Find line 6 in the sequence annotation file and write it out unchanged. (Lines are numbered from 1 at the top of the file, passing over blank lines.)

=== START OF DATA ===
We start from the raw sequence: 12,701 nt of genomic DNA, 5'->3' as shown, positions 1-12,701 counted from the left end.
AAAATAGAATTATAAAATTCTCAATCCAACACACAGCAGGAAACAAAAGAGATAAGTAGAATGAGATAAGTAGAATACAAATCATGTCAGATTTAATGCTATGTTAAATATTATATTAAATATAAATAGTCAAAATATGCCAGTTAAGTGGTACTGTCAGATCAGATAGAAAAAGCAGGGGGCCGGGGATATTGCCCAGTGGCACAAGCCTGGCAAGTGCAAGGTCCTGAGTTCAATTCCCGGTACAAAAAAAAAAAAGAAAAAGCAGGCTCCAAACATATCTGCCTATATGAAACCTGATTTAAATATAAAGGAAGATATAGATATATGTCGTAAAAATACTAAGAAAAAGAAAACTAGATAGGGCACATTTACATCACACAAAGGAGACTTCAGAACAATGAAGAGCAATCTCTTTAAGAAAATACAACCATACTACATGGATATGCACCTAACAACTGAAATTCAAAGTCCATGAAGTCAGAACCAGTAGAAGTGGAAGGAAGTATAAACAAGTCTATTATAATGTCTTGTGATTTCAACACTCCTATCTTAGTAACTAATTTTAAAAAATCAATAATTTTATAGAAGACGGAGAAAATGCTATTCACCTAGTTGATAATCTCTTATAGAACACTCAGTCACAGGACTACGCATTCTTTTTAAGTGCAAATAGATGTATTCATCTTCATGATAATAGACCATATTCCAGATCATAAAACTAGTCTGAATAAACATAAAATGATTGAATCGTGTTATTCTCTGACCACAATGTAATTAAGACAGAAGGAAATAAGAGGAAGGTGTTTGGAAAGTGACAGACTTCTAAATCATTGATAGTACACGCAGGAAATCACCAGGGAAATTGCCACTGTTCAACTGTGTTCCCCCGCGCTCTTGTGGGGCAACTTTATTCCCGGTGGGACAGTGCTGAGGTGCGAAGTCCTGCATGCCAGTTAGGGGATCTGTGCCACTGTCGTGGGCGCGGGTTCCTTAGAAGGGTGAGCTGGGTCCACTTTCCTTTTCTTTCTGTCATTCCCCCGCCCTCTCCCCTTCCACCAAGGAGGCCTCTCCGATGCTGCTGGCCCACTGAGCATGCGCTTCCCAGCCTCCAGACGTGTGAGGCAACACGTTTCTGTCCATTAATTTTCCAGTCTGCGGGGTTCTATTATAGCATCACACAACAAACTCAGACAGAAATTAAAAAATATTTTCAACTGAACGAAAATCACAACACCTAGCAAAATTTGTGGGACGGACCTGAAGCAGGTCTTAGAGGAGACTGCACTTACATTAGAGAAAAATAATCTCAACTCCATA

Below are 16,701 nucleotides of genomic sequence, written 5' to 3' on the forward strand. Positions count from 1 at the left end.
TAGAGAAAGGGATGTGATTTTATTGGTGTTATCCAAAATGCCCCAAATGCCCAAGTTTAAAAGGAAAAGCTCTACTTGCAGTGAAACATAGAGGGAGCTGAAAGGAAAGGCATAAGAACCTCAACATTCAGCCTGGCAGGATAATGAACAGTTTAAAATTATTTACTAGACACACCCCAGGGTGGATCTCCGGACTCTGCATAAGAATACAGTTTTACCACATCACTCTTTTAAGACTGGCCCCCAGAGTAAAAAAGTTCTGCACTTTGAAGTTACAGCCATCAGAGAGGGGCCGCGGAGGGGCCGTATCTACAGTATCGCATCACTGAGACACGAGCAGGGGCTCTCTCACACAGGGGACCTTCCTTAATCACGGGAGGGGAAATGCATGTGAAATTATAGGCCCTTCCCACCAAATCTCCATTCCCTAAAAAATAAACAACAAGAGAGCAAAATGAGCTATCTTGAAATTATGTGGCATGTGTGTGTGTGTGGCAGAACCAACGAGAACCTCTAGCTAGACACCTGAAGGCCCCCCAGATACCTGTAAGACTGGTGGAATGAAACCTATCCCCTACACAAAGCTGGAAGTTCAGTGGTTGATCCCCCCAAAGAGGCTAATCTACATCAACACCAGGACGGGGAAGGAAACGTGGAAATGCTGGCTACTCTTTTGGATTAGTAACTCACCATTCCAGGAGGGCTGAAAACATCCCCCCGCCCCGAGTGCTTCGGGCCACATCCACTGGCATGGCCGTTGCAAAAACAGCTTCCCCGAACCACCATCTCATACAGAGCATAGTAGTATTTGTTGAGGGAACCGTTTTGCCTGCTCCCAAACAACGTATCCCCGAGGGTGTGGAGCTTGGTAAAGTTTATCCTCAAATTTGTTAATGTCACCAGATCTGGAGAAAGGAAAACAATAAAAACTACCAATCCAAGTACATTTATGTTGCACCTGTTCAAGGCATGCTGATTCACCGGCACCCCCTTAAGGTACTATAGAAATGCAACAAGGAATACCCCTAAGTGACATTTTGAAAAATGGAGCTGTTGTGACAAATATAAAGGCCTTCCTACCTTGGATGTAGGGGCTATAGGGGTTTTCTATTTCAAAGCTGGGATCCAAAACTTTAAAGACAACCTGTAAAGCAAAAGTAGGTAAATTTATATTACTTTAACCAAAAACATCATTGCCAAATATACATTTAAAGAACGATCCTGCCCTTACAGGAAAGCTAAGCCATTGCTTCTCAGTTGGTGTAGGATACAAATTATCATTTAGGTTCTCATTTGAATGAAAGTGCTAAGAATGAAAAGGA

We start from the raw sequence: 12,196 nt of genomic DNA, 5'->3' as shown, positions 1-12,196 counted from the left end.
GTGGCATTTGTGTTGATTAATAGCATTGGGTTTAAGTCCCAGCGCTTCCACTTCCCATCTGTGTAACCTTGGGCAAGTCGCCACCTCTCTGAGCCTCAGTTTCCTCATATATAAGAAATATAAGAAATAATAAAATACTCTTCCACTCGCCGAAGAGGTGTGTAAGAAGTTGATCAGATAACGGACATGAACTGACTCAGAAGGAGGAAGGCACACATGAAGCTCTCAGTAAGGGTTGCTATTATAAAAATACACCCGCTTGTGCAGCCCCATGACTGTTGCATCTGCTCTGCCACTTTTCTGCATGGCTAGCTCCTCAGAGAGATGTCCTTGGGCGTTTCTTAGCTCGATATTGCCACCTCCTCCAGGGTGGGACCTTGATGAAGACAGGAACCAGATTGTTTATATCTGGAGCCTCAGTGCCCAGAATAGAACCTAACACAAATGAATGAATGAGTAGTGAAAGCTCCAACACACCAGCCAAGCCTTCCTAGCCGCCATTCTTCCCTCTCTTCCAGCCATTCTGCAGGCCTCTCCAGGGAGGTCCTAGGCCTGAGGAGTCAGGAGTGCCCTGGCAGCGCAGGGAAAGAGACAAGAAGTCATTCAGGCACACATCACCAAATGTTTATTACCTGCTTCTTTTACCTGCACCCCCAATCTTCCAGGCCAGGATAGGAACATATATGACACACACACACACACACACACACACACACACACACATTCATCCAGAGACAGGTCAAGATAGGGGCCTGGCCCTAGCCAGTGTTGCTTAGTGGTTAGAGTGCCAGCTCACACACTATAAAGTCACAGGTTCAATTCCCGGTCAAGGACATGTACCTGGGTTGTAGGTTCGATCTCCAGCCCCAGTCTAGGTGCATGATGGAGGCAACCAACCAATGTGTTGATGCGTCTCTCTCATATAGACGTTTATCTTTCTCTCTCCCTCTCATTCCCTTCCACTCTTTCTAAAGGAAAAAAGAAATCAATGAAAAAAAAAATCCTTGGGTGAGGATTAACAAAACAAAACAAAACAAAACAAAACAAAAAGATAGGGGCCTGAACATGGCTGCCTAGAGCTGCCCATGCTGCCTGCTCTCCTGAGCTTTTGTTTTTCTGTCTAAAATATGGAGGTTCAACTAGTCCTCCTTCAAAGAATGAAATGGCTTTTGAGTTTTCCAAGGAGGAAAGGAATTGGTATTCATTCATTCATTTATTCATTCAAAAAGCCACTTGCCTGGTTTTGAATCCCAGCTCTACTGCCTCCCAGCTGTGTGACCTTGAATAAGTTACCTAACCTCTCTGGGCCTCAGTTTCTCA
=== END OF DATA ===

GTGGCATTTGTGTTGATTAATAGCATTGGGTTTAAGTCCCAGCGCTTCCACTTCCCATCTGTGTAACCTTGGGCAAGTCGCCACCTCTCTGAGCCTCAGTTTCCTCATATATAAGAAATATAAGAAATAATAAAATACTCTTCCACTCGCCGAAGAGGTGTGTAAGAAGTTGATCAGATAACGGACATGAACTGACTCAGAAGGAGGAAGGCACACATGAAGCTCTCAGTAAGGGTTGCTATTATAAAAATACACCCGCTTGTGCAGCCCCATGACTGTTGCATCTGCTCTGCCACTTTTCTGCATGGCTAGCTCCTCAGAGAGATGTCCTTGGGCGTTTCTTAGCTCGATATTGCCACCTCCTCCAGGGTGGGACCTTGATGAAGACAGGAACCAGATTGTTTATATCTGGAGCCTCAGTGCCCAGAATAGAACCTAACACAAATGAATGAATGAGTAGTGAAAGCTCCAACACACCAGCCAAGCCTTCCTAGCCGCCATTCTTCCCTCTCTTCCAGCCATTCTGCAGGCCTCTCCAGGGAGGTCCTAGGCCTGAGGAGTCAGGAGTGCCCTGGCAGCGCAGGGAAAGAGACAAGAAGTCATTCAGGCACACATCACCAAATGTTTATTACCTGCTTCTTTTACCTGCACCCCCAATCTTCCAGGCCAGGATAGGAACATATATGACACACACACACACACACACACACACACACACACACATTCATCCAGAGACAGGTCAAGATAGGGGCCTGGCCCTAGCCAGTGTTGCTTAGTGGTTAGAGTGCCAGCTCACACACTATAAAGTCACAGGTTCAATTCCCGGTCAAGGACATGTACCTGGGTTGTAGGTTCGATCTCCAGCCCCAGTCTAGGTGCATGATGGAGGCAACCAACCAATGTGTTGATGCGTCTCTCTCATATAGACGTTTATCTTTCTCTCTCCCTCTCATTCCCTTCCACTCTTTCTAAAGGAAAAAAGAAATCAATGAAAAAAAAAATCCTTGGGTGAGGATTAACAAAACAAAACAAAACAAAACAAAACAAAAAGATAGGGGCCTGAACATGGCTGCCTAGAGCTGCCCATGCTGCCTGCTCTCCTGAGCTTTTGTTTTTCTGTCTAAAATATGGAGGTTCAACTAGTCCTCCTTCAAAGAATGAAATGGCTTTTGAGTTTTCCAAGGAGGAAAGGAATTGGTATTCATTCATTCATTTATTCATTCAAAAAGCCACTTGCCTGGTTTTGAATCCCAGCTCTACTGCCTCCCAGCTGTGTGACCTTGAATAAGTTACCTAACCTCTCTGGGCCTCAGTTTCTCA